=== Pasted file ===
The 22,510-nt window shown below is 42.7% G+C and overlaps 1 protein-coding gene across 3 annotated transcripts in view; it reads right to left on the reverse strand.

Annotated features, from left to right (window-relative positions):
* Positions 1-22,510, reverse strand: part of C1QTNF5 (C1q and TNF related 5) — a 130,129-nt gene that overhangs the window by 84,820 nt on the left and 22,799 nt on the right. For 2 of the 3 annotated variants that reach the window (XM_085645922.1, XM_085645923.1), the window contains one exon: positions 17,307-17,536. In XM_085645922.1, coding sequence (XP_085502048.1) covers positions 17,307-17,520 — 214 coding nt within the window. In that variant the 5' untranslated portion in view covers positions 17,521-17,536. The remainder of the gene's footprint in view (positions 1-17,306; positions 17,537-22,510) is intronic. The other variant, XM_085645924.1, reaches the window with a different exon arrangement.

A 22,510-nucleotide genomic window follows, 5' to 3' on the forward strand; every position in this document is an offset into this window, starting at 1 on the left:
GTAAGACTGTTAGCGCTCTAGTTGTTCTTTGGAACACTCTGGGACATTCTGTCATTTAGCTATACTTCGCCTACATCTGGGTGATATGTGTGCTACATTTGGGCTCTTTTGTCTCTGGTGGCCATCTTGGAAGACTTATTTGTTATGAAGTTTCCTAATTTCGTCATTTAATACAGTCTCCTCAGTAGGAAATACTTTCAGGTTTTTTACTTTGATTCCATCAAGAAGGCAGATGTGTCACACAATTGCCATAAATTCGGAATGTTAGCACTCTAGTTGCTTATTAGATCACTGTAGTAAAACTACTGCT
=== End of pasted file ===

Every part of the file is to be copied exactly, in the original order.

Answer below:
The 22,510-nt window shown below is 42.7% G+C and overlaps 1 protein-coding gene across 3 annotated transcripts in view; it reads right to left on the reverse strand.

Annotated features, from left to right (window-relative positions):
* Positions 1-22,510, reverse strand: part of C1QTNF5 (C1q and TNF related 5) — a 130,129-nt gene that overhangs the window by 84,820 nt on the left and 22,799 nt on the right. For 2 of the 3 annotated variants that reach the window (XM_085645922.1, XM_085645923.1), the window contains one exon: positions 17,307-17,536. In XM_085645922.1, coding sequence (XP_085502048.1) covers positions 17,307-17,520 — 214 coding nt within the window. In that variant the 5' untranslated portion in view covers positions 17,521-17,536. The remainder of the gene's footprint in view (positions 1-17,306; positions 17,537-22,510) is intronic. The other variant, XM_085645924.1, reaches the window with a different exon arrangement.

A 22,510-nucleotide genomic window follows, 5' to 3' on the forward strand; every position in this document is an offset into this window, starting at 1 on the left:
GTAAGACTGTTAGCGCTCTAGTTGTTCTTTGGAACACTCTGGGACATTCTGTCATTTAGCTATACTTCGCCTACATCTGGGTGATATGTGTGCTACATTTGGGCTCTTTTGTCTCTGGTGGCCATCTTGGAAGACTTATTTGTTATGAAGTTTCCTAATTTCGTCATTTAATACAGTCTCCTCAGTAGGAAATACTTTCAGGTTTTTTACTTTGATTCCATCAAGAAGGCAGATGTGTCACACAATTGCCATAAATTCGGAATGTTAGCACTCTAGTTGCTTATTAGATCACTGTAGTAAAACTACTGCT